Komodor: Comprehensive Kubernetes Troubleshooting
Today we are delighted to welcome Ben Ofiri to the show. Ben is Co-Founder&CEO at Komodor, a startup company that has built a robust Kubernetes troubleshooting tool and a platform. Ben has a decade-long track record in software development and product management, including six years at Google where he served as product lead for Google’s Duplex – the company’s flagship conversational AI project. Ben’s experience in Google familiarized him with small and large-scale Kubernetes deployments, providing him with an in-depth understanding of the challenges involved in troubleshooting complex distributed systems.
Watch & Listen to the full interview episode.
Ben what was it about Kubernetes that made you think you should quit your job and start a company that’s built to help other people better understand Kubernetes?
It was a single moment where I understood I want to start my own company. Instead, it was an aggregated experience. My partner (Ed. Itiel Schwartz, Co-Founder&CTO at Komodor) and I researched the industry and saw that companies adopting Kubernetes want to equip their developers with tools and processes to troubleshoot systems more effectively.
Today, many organizations still expect developers to check the logs, check pods, check nodes, prevent memory issues and check if something changed in the configuration or deployment. That is not a trivial task without expertise and knowledge on troubleshooting day-to-day problems in a system as complex as Kubernetes.
At Komodor, we see a lot of frustration from developers because instead of writing code and developing new features, they fix systems they are often clueless about or have to escalate most alerts to the DevOps and SRE teams. In turn, DevOps teams, deal with constant alerts instead of developing infrastructure. Thus, we realized that it is going to get only worse unless there’s a massive change in how developers and modern DevOps troubleshoot, understand, and operate Kubernetes. And that’s where we decided to lead the change and build our tool.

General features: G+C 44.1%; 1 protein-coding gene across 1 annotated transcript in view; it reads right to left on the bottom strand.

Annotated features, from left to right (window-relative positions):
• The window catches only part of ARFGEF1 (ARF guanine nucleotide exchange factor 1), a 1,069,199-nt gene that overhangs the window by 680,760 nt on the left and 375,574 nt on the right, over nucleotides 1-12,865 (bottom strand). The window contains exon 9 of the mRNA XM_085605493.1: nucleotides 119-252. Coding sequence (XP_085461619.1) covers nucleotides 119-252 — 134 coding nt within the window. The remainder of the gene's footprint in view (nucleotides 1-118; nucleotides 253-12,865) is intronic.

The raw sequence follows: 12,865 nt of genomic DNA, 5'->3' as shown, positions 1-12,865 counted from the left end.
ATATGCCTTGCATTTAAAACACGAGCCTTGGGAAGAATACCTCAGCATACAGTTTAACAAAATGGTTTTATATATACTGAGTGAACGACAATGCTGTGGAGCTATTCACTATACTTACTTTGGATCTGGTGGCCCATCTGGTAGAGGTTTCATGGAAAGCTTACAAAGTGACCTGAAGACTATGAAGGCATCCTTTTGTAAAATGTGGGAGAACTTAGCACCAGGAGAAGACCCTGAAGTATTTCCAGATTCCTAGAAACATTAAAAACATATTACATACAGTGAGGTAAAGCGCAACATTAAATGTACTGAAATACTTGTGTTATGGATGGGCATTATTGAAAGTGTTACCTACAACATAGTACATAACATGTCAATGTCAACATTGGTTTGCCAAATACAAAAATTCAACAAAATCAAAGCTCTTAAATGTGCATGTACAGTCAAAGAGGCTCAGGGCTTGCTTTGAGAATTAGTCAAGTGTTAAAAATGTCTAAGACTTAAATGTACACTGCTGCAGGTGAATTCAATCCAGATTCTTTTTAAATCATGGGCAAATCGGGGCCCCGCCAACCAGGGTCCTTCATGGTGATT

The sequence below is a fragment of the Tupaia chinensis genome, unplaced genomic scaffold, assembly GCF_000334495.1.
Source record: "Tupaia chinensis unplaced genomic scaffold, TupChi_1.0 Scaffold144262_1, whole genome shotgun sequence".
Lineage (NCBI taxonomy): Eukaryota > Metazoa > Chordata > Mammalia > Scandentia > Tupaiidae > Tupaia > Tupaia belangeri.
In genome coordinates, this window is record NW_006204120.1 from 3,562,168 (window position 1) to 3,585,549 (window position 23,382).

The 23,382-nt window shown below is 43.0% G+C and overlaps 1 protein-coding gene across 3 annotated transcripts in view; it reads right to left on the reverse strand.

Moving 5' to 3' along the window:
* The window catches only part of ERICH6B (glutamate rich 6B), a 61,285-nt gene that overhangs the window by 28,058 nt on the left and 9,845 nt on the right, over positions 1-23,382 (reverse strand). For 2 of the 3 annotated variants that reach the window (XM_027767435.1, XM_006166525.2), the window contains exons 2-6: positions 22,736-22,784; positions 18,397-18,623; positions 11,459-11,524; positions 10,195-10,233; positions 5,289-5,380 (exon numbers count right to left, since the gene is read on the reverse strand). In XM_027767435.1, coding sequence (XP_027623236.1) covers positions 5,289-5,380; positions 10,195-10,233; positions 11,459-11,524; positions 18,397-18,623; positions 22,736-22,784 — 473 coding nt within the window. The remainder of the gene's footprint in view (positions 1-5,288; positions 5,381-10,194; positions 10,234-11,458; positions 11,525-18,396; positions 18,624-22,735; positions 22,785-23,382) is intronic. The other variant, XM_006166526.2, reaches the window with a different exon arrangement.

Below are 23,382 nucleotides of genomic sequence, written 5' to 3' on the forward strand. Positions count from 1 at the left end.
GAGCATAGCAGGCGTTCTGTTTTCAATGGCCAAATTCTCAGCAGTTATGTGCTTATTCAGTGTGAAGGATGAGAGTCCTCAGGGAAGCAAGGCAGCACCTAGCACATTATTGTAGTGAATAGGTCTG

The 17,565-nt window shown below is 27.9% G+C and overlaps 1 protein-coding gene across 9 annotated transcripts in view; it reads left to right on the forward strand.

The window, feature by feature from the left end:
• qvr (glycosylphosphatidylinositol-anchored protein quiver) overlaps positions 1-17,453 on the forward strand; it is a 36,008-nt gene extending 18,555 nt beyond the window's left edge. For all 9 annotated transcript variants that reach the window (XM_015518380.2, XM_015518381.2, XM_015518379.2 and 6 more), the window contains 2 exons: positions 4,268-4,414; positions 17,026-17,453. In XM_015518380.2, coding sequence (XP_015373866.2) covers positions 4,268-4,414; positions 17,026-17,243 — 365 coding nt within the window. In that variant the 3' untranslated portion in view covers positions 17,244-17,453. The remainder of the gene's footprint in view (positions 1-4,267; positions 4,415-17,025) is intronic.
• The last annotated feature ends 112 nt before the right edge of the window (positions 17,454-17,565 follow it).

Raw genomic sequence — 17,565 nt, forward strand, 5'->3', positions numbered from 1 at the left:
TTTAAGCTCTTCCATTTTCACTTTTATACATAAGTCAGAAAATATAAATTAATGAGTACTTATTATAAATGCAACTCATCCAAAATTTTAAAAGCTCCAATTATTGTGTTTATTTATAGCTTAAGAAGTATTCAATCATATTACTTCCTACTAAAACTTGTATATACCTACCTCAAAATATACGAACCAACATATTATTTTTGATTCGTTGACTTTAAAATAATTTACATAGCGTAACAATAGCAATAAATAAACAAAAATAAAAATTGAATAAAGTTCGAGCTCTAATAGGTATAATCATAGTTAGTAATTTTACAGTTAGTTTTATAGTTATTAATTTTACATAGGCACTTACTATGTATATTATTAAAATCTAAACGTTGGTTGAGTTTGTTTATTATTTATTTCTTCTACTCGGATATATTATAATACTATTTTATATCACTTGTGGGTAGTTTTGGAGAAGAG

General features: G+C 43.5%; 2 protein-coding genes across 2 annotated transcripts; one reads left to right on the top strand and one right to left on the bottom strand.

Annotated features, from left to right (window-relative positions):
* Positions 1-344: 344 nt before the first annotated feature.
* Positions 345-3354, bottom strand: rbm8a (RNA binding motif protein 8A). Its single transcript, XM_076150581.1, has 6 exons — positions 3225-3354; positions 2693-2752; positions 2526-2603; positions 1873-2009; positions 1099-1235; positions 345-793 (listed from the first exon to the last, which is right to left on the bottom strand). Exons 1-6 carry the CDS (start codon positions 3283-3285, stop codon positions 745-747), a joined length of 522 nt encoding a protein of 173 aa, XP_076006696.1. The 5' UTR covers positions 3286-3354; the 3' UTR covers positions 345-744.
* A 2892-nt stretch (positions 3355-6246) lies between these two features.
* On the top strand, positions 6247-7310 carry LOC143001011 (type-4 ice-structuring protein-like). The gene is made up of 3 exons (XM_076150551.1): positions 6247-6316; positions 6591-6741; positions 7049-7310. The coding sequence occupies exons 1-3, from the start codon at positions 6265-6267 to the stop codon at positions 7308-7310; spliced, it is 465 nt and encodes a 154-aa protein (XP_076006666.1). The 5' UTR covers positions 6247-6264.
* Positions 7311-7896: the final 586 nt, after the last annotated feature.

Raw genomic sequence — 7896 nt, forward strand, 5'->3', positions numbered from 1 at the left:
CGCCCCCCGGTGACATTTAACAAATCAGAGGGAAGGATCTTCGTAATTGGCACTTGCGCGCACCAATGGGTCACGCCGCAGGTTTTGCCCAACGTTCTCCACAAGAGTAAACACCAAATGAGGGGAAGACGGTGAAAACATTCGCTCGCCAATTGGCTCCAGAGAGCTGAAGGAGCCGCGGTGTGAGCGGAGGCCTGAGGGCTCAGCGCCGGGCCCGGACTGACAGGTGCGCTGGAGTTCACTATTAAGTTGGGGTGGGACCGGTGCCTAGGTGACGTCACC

Co-Founder&CEO at Komodor
You talk about the “three pillars” of troubleshooting Kubernetes. Can you explain what those three pillars are and how Komodor helps with each?
Those pillars are our interpretation of troubleshooting in modern systems. They are understanding, managing and preventing.
So, when you get an alert, it’s crucial to understand what’s going on in that massively complex system that comprises thousands of different microservices with thousands of constantly changing pods. To understand that, you’d need a lot of context about the ongoing services, the relationships between services and pods, the status of every component, what was the last change – was it a configuration change or an infrastructure change, etc. Having all that context, you can use your knowledge and expertise to define the reason for a particular issue.
Once you understand what happened, you need to manage the incident by communicating with other team members and resolving the issue either by reverting a rollback, writing a new code, or changing the configuration.
After you fixed the system and got everything working, you need to prevent similar issues from reoccurring in your system. At Komodor, we provide significant value in all three pillars by building an efficient troubleshooting process within organizations.
How is your offering different from other tools available on the market?
At Komodor, we don’t compete with any tools or platforms our users had adopted. We work together with them and have all the integrations with the monitoring tools such as Prometheus, Data Dog, New Relic. We have integrations with logging tools – Splunk, Sumo Logic, Logz.io, etc. Komodor can instantly integrate with the incident response platforms such as Pager Duty, VictorOps, or OpsGenie.
We streamline developers’ interactions with all the available tools and reduce the complexity to a few button clicks to give you a comprehensive understanding of what is happening in your systems.
The primary benefit of our tool is the ability to collect data from the code repository and configuration systems, digest this information and serve a coherent story of changes and root causes instead of just sending an alert from the collected data.
Komodor has also been talking a lot about Change Intelligence? Can you explain to our audience what Change Intelligence is and does it use AI?
First of all, Change Intelligence means that we acknowledge that in modern systems, distributed systems composed of 1000s of different sub-components, changes are the key to understanding what’s going on in the system.
When something goes wrong in your system, you need to look at changes across tools you are using and see what change happened in code, in configurations, in Kubernetes and perform deep analysis on top of them.
In Change Intelligence, we’re using data-driven models; we’re using different ways to correlate events primarily with our knowledge and vast experience of how Kubernetes works internally and how Kubernetes works together with other tools like Jenkins, Argo CD, Data Dog, etc. We know how to track code commit from GitHub to a specific Kubernetes deployment. We know how to collect different configuration changes that happened and show you everything in a single timeline.
Ben, thanks for your insights and lessons. And we hope we can have you on the show again sometime soon.
Stay tuned for more great interviews coming your way!